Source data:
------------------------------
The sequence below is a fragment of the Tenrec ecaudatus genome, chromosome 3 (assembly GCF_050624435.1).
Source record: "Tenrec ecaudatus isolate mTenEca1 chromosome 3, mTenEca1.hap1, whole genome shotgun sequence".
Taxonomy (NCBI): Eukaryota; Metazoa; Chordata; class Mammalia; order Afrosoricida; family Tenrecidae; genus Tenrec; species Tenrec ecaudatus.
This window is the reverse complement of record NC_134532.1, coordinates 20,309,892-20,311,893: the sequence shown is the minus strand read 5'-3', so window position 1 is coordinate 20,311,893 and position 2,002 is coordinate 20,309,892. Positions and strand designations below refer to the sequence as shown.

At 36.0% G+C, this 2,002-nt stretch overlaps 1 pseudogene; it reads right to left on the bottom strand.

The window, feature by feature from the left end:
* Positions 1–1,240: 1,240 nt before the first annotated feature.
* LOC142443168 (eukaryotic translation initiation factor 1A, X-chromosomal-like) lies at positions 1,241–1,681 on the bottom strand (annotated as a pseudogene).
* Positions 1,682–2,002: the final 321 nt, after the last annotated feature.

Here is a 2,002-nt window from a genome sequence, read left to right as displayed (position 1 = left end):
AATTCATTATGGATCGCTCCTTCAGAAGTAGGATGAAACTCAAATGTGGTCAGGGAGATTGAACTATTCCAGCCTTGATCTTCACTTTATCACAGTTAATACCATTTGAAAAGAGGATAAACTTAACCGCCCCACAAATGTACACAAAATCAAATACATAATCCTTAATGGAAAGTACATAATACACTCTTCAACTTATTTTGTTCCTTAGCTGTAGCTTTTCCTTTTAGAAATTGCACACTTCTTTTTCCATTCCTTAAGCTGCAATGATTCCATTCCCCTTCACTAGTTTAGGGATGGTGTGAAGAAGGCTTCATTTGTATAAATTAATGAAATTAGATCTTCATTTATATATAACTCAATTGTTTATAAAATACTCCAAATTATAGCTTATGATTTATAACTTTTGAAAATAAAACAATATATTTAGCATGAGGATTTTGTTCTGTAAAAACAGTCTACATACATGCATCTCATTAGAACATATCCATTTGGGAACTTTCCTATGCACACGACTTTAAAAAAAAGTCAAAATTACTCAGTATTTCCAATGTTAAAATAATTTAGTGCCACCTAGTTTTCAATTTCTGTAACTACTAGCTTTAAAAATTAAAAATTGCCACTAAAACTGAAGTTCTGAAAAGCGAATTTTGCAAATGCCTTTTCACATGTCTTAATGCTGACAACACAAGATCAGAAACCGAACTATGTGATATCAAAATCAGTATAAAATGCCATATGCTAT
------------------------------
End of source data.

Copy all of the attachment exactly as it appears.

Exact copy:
The sequence below is a fragment of the Tenrec ecaudatus genome, chromosome 3 (assembly GCF_050624435.1).
Source record: "Tenrec ecaudatus isolate mTenEca1 chromosome 3, mTenEca1.hap1, whole genome shotgun sequence".
Taxonomy (NCBI): Eukaryota; Metazoa; Chordata; class Mammalia; order Afrosoricida; family Tenrecidae; genus Tenrec; species Tenrec ecaudatus.
This window is the reverse complement of record NC_134532.1, coordinates 20,309,892-20,311,893: the sequence shown is the minus strand read 5'-3', so window position 1 is coordinate 20,311,893 and position 2,002 is coordinate 20,309,892. Positions and strand designations below refer to the sequence as shown.

At 36.0% G+C, this 2,002-nt stretch overlaps 1 pseudogene; it reads right to left on the bottom strand.

The window, feature by feature from the left end:
* Positions 1–1,240: 1,240 nt before the first annotated feature.
* LOC142443168 (eukaryotic translation initiation factor 1A, X-chromosomal-like) lies at positions 1,241–1,681 on the bottom strand (annotated as a pseudogene).
* Positions 1,682–2,002: the final 321 nt, after the last annotated feature.

Here is a 2,002-nt window from a genome sequence, read left to right as displayed (position 1 = left end):
AATTCATTATGGATCGCTCCTTCAGAAGTAGGATGAAACTCAAATGTGGTCAGGGAGATTGAACTATTCCAGCCTTGATCTTCACTTTATCACAGTTAATACCATTTGAAAAGAGGATAAACTTAACCGCCCCACAAATGTACACAAAATCAAATACATAATCCTTAATGGAAAGTACATAATACACTCTTCAACTTATTTTGTTCCTTAGCTGTAGCTTTTCCTTTTAGAAATTGCACACTTCTTTTTCCATTCCTTAAGCTGCAATGATTCCATTCCCCTTCACTAGTTTAGGGATGGTGTGAAGAAGGCTTCATTTGTATAAATTAATGAAATTAGATCTTCATTTATATATAACTCAATTGTTTATAAAATACTCCAAATTATAGCTTATGATTTATAACTTTTGAAAATAAAACAATATATTTAGCATGAGGATTTTGTTCTGTAAAAACAGTCTACATACATGCATCTCATTAGAACATATCCATTTGGGAACTTTCCTATGCACACGACTTTAAAAAAAAGTCAAAATTACTCAGTATTTCCAATGTTAAAATAATTTAGTGCCACCTAGTTTTCAATTTCTGTAACTACTAGCTTTAAAAATTAAAAATTGCCACTAAAACTGAAGTTCTGAAAAGCGAATTTTGCAAATGCCTTTTCACATGTCTTAATGCTGACAACACAAGATCAGAAACCGAACTATGTGATATCAAAATCAGTATAAAATGCCATATGCTAT